Many boys have an affinity toward fire trucks and many have a few in a collection — miniature ones they can drive around the floor with one hand on top, making the siren sound with their mouths.
Few of those boys can say they have an actual, full-size and fully functional fire truck on the family property. Rielly Ward, 9, Carrier Mills, is unique in that regard. His toy is a retired 1978 pumper truck.
“He loves it. He’s all over it and wearing it out,” his father Darren Ward said.
The fire department retired the truck and sold it for scrap at a scrap years. The scrap yard removed some of the pieces, but before it was picked apart, the enterprising father bought it for his son.
“He plays on it, checks the light out every day and we drive it up and down the road,” Darren Ward said.
Young Ward is fascinated by one function in particular.
“The lights. I turn the lights on and turn the siren on,” Rielly said.
Rielly might be seen climbing upon his mighty truck or behind the wheel playing the games not uncommon for boys. He does say he hopes to become a firefighter one day.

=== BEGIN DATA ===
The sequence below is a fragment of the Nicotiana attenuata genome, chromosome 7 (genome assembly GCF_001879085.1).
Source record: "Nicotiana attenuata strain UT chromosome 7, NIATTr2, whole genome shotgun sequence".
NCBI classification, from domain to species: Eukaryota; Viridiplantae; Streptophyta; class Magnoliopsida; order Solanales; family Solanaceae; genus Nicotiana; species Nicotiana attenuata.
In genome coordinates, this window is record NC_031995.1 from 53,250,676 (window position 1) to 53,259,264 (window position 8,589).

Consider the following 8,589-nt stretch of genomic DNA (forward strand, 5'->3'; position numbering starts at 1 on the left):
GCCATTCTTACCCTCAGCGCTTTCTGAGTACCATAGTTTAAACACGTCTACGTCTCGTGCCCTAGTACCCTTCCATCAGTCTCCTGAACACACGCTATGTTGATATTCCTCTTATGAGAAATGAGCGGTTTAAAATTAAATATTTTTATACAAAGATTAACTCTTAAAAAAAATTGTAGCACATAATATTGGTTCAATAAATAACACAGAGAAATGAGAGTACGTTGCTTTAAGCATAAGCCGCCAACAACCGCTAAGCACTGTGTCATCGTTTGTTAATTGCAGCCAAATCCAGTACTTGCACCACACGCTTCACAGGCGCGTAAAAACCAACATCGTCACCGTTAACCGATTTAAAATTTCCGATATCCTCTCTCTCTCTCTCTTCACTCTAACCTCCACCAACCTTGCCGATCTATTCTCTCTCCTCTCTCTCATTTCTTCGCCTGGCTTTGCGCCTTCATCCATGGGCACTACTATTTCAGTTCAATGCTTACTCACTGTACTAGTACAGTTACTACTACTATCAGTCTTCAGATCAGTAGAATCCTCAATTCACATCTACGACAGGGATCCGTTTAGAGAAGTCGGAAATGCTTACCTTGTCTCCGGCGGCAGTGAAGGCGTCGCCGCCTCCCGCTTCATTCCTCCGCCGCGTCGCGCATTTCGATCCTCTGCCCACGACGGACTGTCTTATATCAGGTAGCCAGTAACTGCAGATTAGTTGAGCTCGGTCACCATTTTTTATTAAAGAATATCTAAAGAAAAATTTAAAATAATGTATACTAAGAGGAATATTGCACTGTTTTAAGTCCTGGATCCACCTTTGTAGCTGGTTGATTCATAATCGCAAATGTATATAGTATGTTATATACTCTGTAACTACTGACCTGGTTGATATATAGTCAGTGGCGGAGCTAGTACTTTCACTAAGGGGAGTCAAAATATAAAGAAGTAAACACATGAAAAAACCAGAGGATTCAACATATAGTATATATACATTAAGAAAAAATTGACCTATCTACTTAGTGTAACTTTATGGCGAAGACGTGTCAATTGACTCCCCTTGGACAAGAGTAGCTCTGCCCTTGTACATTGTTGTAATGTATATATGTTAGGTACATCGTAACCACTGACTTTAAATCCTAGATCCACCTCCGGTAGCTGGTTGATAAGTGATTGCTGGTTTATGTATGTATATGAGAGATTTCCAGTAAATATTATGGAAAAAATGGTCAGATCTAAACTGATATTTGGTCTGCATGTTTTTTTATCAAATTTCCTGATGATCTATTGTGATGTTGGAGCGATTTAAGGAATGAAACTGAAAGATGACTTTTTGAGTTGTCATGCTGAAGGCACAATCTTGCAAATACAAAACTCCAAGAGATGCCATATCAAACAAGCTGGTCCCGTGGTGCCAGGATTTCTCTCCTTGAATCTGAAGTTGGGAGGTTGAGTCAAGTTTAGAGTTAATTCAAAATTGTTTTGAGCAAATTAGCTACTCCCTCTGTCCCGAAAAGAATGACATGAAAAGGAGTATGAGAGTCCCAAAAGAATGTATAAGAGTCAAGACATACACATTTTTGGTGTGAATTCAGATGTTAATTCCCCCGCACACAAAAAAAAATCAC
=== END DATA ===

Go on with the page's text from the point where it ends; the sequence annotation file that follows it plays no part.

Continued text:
Rielly loves his truck, his father is proud to please his son and his mother, Becky Ward, seems to be going along with the unorthodox situation. Apparently, there was some shock when Darren drove it home.
“She just really couldn’t believe it,” Darren said.
The neighbors must be scratching their heads as well. Darren did not hazard a guess at the neighbor’s reaction to the lights and sirens coming on at the whim of a playful nine-year-old.
“You’d have to ask them,” he said.
The truck may serve as a toy for both father and son for a while. Darren hopes to restore a few parts salvaged from it.
Rielly seems content with the truck just the way it is.
Darren says the community can expect to see himself and Rielly and maybe other family members in area parades.